The WildLife: Reef Sounds, Corals and Reef Fishes, Steve Simpson

Steve Simpson, University of Bristol, about his research into ocean sounds and how reef fish and corals use these cues to find their way home. He tells “The WildLife” host Laurel Neme how research by him and his team of scientists has shown that corals, rather than drifting aimlessly after being released by their parent colonies and landing by chance back on reefs, instead find their way back purposefully by detecting reef noises like snapping shrimps and grunting fish. With coral reefs one of the most threatened ecosystems in the world, that discovery has staggering implications as it could means that coral larvae might struggle to find reefs because human noise, like drilling or boats, might mask their sound. Steve Simpson is a Senior Researcher at the University of Bristol's School of Biological Sciences. As a marine biologist and fish ecologist, he has particular interests in coral reef fishes, commercial fisheries, climate change, fish behavior and aquaculture. Specifically, he works on: the effects of climate change on European fish communities; underwater noise and its influence on fish behavior; fish population biology and dispersal; and population connectivity and marine protected areas. His work combines overseas fieldwork, often in remote and challenging developing country environments, with laboratory-based behavior experiments and computer modeling. His research has appeared in numerous research journals as well as the popular press, including the Los Angeles Times, the UK Guardian and The Independent, among others.This episode of “The WildLife” aired on The Radiator, WOMM-LP, 105.9 FM in Burlington, Vermont on June 28, 2010. Article and transcript available on Mongabay.com.


The WildLife: Corals & Coral Reefs, Kristian Teleki

Kristian Teleki, SeaWeb’s Vice President for Science Initiatives and former Director of the International Coral Reef Action Network (ICRAN), reveals some of the mysteries of corals. He tells “The WildLife” host Laurel Neme about the biology and uses of corals and how much we still don’t know. He also discusses the threats to coral reefs and what can be done to halt their decline. Kristian Teleki joined SeaWeb as Vice President for Science Initiatives in November 2009. For the decade before that, he served as the Director of the International Coral Reef Action Network (ICRAN), a unique global partnership dedicated to addressing the serious decline in the health of the world's coral reefs. During his tenure there Kristian had oversight for more than 40 coral reef projects in 35 countries. Project activities ranged from livelihood diversification and resource management to the prevention and mitigation of ecological degradation of coral reefs through management, monitoring and public awareness actions. In addition to his ICRAN duties, Kristian established and led the One Ocean Programme at the United Nations Environment Programme's World Conservation Monitoring Centre, designed to reflect the interconnected nature of the world's seas and its coastlines, the rich and varied biodiversity they support, and human reliance on its resources and services. Kristian Teleki has a diverse background in marine science and conservation, and his field experience extends from the polar to tropical environments. He is particularly interested in the relationship that humans have with the ocean and promoting the sustainable use of its resources. He has degrees from the University of California, Santa Barbara, and Cambridge University. He also is on the Editorial Board of Aquatic Conservation, is a member of the Resource Users Group for the European Project on Ocean Acidification (EPOCA) and is a Steering Committee member of the Global Islands Partnership and the Global Forum on Oceans, Coasts, and Islands. This episode of “The WildLife” aired on The Radiator, WOMM-LP, 105.9 FM in Burlington, Vermont on May 3, 2010.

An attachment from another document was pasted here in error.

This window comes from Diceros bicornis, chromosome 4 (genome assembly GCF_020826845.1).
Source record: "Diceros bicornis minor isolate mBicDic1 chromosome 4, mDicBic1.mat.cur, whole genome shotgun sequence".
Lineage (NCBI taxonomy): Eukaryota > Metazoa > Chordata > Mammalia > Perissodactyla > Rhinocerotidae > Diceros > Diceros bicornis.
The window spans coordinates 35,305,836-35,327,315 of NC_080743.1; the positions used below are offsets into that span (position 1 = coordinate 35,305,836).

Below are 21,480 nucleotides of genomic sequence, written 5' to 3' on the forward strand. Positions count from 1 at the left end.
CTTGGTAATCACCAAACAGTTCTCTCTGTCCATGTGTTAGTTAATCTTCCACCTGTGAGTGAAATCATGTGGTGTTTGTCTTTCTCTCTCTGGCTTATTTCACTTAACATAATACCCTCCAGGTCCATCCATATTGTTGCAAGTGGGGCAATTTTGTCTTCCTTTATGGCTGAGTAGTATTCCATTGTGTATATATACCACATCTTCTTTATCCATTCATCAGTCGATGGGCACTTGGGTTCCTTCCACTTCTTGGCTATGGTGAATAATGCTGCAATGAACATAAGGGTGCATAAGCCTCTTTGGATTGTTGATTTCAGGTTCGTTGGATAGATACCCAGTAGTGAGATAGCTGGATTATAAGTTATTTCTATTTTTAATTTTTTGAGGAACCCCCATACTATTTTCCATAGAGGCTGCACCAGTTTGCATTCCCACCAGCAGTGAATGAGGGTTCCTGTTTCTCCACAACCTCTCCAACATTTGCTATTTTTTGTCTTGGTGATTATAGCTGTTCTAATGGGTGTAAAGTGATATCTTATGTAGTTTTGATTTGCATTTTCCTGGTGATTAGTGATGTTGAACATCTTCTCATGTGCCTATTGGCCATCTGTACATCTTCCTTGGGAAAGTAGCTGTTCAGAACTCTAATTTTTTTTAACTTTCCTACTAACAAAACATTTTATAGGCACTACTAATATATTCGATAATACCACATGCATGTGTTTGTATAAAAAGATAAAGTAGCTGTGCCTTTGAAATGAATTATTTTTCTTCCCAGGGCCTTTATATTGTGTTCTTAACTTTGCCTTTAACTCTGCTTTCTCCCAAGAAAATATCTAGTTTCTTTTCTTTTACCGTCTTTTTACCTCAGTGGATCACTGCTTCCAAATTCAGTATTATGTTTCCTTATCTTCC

The WildLife: Killer Whales & Vocalizations, Ari Daniel Shapiro

Ari Daniel Shapiro, a wildlife biologist and radio contributor, shares his research on the vocalizations of killer whales. He reveals to “The WildLife” host Laurel Neme a number of interesting facts about the sounds of killer whales. Did you know they use both high and low frequencies in the same vocalization? He’ll also divulge what it’s really like to undertake this demanding kind of research in remote and frigid locales. While earning his PhD in biological oceanography at the Massachusetts Institute of Technology (MIT) and the Woods Hole Oceanographic Institution, Ari Daniel Shapiro studied the vocalizations of killer whales in Norway. Now he uses his own voice and knowledge to tell stories about science on radio and other media. He's a regular contributor to a variety of national public radio programs and the host of both the Podcast of Life and Ocean Gazing. You can find the video on Ari’s killer whale research discussed in this interview as well as other material on his website, www.aridanielshapiro.com. This episode of “The WildLife” aired on The Radiator, WOMM-LP, 105.9 FM in Burlington, Vermont on March 29, 2010.


The WildLife: Shark Fin Trade, Rebecca Regnery

Rebecca Regnery explains how shark finning is threatening the world's sharks.  In her conversation with "The WildLife" host Laurel Neme, she tells how the value of shark fins combined with limited space on fishing vessels encourages many shark fishermen to cut off the fins and toss the rest of the animal back into the water.  In many places shark finning is legal and the regulations that do exist are difficult to enforce.  But that might change as the US Congress seeks to stop this practice by requiring sharks to arrive in port with fins attached and the March 2010 Convention on International Trade in Endangered Species (CITES) Conference of Parties considers proposals to protect several additional shark species. Rebecca Regnery is the Deputy Director for Humane Society International, part of The Humane Society of the United States.  She is responsible for managing the wildlife programs of the Humane Society International and also the organization’s involvement in international treaties and agreements. She co-chairs the Species Survival Network (SSN) Sea Turtle and Marine Fish working groups and leads international efforts to develop policies to put an end to shark finning.  This episode of "The WildLife" aired on The Radiator, WOMM-LP, 105.9 FM in Burlington, Vermont on December 14, 2009.